Today’s blog will focus on behaviors that many leaders engage in that, without them even realizing it, shuts down diversity of thought within their teams and organizations. In other words, could you be unconsciously taking action that shuts down difficult conversations and strangles the best ideas before they even have the opportunity to be voiced?
This topic came up when I was talking to clients about their bosses, and that is where these behaviors commonly appear (it doesn’t always come through a boss, but most often does).
The impact of these behaviors is real. It deeply affects the internal space of all employees who experience it, and ultimately affects the company’s bottom line. And by the way, in the past week alone I have spoken with people are who dealing with every single one of these behavioral issues—they are common!
So let’s dive in and take a look at what they are, and how to turn them around.
You Always Speak First
You are so passionate about sharing your opinion that you forget to listen with the same level of passion.
This behavior shuts down people on your team and makes them think that their opinions don’t matter, even if you “asked” for their feedback. If you always speak first and dominate the conversation, especially if you are the leader of the team, you are likely shutting down opinions that differ greatly from your own.
How to turn it around: Listen with passion and intensity. Allow everyone else to speak first, and if you have an opinion, share it last (this will also prevent your employees from telling you only what they think you want to hear). Remember, you need people to contradict you, especially when making big decisions! Diversity of thought ultimately creates stronger products and solutions.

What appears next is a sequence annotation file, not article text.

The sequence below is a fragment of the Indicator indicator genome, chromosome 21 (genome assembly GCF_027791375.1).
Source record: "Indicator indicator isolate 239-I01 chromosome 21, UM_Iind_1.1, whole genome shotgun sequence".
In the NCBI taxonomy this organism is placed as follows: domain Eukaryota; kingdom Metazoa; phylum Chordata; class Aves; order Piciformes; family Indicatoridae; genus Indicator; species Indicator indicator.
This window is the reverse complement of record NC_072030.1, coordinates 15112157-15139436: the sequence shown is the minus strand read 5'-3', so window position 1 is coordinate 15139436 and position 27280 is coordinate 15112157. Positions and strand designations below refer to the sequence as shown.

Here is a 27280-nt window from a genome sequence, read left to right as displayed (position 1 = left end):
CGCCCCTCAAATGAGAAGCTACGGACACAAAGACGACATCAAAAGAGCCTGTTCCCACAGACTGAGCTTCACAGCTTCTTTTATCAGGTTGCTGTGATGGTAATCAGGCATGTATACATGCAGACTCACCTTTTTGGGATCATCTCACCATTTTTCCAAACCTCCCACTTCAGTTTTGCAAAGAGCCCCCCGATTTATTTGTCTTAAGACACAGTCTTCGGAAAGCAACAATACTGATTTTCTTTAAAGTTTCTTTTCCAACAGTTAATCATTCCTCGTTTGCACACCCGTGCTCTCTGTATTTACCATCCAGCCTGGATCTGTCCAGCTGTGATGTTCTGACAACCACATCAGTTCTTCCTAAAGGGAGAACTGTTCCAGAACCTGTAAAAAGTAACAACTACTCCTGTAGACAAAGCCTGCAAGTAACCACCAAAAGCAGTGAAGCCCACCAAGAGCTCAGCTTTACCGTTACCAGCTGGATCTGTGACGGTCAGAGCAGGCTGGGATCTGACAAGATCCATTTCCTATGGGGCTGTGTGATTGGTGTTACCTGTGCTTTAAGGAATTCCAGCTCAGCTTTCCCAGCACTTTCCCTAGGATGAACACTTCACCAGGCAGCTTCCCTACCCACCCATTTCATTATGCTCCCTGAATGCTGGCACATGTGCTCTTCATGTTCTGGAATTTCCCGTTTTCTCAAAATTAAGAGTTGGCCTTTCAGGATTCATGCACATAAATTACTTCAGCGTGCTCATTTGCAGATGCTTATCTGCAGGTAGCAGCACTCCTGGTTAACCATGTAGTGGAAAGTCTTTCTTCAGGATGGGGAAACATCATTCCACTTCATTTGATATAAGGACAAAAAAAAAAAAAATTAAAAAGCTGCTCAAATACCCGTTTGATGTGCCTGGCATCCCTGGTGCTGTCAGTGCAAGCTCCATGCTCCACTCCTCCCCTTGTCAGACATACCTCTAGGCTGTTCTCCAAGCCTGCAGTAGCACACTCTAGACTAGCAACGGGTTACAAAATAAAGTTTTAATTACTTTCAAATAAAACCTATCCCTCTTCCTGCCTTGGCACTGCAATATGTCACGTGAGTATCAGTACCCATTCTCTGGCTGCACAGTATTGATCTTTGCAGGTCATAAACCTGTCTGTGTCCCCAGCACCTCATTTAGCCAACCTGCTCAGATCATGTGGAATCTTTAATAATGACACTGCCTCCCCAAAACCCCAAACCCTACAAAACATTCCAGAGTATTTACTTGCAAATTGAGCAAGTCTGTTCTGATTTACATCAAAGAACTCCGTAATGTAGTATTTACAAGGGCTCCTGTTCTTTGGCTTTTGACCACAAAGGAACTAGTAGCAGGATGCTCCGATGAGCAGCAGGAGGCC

I worked with one CEO who talked a lot. I explained how frustrated his team was because he never shut his mouth long enough to allow them to participate in the meetings. When I told him the impact his behavior was having on his team, he was shocked. He hadn’t even noticed! He started bringing a notepad to the meeting with a handwritten note scrawled at the top, in big red letters: SHUT UP! He wrote it to remind himself to listen.
Pretty soon his team members started approaching me saying, “What did you do? You fixed him!” The team was thrilled. They had always loved him, but now they felt really good about participating in the meetings, and overall, the company was improved.
You Demonstrate “Bad Behavior”
For many of you who have attended my Insights Discovery workshop, you’ve heard this before. Bad behavior can sound like this:
“I’m red, so deal with it!”
(People with a lot of Red Energy have a preference for speaking directly,
moving fast and being competitive)
“I’m green, so there’s no way I’ll share my opinions.”
(People with Green Energy avoid conflict, prefer one-on-one
conversations, and want to know that others care about them personally)
Both of these examples are “bad behavior” because they are excuses for not taking responsibility for making things better.
How to turn it around: No matter your personality, all of us can take steps to improve our interpersonal relationships. Challenge yourself to step outside your lead color energy (or typical approach). The whole point of learning your colors is to create self-awareness so you can expand beyond your tendencies!
Now I’m not suggesting you change who you are; I’m suggesting you make a 10% shift in how you show up so that you can connect more effectively with the people around you.
You Have Already Made Up Your Mind
You show up to a staff meeting saying that you want everyone’s input… but it’s purely lip service. Internally, you’ve already made up your mind.
Sometimes this is okay. Not every decision you make needs to be a team effort.
But if your goal is to create a collaborative culture where all opinions are valued, respected and considered, your employees will see right through it and it will damage morale.
How to turn it around: Come with an open mind when discussing important topics that affect a lot of people. You MUST believe that your ideas are simply a starting point; and perhaps you won’t be able to implement everyone’s ideas, but at least they are on the table in a legitimate way!
The impact of these behaviors is real. When you show up as a leader ready to listen, consider and implement the best ideas, not only will your team respect you for it, but the outcome of your work will be much better.
Do you see any areas that you could improve? I’d love to hear about it!
Photo Source: The Hot Spots Blog